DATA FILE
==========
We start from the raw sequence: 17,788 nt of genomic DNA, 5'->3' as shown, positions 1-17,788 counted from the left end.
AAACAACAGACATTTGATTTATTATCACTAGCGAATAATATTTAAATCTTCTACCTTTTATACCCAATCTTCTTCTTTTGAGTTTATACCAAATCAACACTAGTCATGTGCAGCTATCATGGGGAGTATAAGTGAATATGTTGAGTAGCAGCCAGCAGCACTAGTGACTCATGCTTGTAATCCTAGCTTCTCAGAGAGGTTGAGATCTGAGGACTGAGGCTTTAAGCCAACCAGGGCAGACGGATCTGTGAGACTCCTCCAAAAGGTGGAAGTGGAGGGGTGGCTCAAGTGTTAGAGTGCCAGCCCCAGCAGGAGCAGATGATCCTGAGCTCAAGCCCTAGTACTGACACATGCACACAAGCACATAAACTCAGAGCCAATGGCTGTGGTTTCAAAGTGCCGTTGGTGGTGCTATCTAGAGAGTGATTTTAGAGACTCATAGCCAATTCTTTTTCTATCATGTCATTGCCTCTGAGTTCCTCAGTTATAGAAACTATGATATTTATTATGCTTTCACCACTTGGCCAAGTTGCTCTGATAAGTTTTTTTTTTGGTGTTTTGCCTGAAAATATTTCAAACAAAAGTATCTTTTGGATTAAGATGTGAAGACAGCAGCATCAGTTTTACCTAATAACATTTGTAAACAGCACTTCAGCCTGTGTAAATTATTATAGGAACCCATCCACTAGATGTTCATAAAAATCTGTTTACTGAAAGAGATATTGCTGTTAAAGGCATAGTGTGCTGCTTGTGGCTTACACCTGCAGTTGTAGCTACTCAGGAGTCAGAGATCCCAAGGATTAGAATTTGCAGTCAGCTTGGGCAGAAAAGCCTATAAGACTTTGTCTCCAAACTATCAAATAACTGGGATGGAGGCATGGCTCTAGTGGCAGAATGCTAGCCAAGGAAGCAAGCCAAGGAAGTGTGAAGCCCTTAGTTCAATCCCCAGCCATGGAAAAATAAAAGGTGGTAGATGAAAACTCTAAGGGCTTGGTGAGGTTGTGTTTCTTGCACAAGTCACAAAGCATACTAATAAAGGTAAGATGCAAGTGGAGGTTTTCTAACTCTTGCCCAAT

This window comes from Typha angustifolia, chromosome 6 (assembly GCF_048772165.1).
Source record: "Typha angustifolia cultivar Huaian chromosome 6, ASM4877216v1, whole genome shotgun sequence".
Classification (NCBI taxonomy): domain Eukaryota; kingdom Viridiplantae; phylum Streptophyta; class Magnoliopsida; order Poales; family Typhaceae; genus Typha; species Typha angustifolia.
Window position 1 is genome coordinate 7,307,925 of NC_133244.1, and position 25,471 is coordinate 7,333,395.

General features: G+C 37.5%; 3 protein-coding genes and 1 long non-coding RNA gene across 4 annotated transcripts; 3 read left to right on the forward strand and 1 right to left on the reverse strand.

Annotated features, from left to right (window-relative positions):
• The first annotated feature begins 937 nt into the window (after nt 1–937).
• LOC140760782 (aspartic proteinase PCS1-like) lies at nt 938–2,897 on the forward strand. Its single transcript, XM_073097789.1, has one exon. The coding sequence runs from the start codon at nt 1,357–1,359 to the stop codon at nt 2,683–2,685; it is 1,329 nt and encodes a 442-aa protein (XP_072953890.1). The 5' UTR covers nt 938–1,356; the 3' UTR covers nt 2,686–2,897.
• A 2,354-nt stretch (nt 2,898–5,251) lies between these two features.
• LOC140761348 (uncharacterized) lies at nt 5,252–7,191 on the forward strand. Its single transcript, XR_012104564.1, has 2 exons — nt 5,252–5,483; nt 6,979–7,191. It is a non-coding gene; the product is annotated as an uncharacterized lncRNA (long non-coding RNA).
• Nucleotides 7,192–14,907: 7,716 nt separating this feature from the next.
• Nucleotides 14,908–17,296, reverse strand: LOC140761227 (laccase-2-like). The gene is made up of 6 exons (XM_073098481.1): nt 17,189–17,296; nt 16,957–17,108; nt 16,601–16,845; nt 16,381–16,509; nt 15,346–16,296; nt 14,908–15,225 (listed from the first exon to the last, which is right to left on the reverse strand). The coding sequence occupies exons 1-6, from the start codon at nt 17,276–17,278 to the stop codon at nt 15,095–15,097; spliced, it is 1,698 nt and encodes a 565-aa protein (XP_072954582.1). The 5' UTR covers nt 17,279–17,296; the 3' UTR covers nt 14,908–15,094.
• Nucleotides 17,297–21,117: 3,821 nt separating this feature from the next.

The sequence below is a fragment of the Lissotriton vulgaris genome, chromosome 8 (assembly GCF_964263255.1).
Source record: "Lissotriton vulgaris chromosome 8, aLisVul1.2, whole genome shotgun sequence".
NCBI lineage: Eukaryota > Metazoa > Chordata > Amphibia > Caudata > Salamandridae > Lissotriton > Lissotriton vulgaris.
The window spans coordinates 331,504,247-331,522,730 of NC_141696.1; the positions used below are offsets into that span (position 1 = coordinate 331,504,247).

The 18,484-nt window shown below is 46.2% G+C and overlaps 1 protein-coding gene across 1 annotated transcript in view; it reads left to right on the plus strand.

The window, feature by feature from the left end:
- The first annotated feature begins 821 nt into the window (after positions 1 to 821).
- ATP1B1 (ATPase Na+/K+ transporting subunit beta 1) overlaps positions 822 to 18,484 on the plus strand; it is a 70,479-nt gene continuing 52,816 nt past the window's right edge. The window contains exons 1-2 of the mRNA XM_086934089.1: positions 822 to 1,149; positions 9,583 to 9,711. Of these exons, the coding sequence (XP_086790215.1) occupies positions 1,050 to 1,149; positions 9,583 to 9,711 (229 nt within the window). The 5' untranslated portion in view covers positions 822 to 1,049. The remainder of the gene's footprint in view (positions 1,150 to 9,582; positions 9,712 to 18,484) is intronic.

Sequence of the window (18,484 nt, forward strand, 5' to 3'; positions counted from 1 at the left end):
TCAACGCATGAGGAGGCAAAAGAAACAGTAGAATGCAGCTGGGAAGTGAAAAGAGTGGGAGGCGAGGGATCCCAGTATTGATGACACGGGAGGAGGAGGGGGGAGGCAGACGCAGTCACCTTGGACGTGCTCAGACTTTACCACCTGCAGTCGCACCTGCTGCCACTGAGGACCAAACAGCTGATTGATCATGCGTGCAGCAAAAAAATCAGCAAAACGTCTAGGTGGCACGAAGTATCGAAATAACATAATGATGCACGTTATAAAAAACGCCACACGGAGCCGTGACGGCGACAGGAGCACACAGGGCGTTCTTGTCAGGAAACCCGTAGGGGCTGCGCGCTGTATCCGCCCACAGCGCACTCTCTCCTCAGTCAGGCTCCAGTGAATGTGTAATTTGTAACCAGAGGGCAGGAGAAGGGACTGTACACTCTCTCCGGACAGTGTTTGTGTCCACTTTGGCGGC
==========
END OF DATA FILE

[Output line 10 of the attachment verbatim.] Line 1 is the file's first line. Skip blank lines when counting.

• LOC140760782 (aspartic proteinase PCS1-like) lies at nt 938–2,897 on the forward strand. Its single transcript, XM_073097789.1, has one exon. The coding sequence runs from the start codon at nt 1,357–1,359 to the stop codon at nt 2,683–2,685; it is 1,329 nt and encodes a 442-aa protein (XP_072953890.1). The 5' UTR covers nt 938–1,356; the 3' UTR covers nt 2,686–2,897.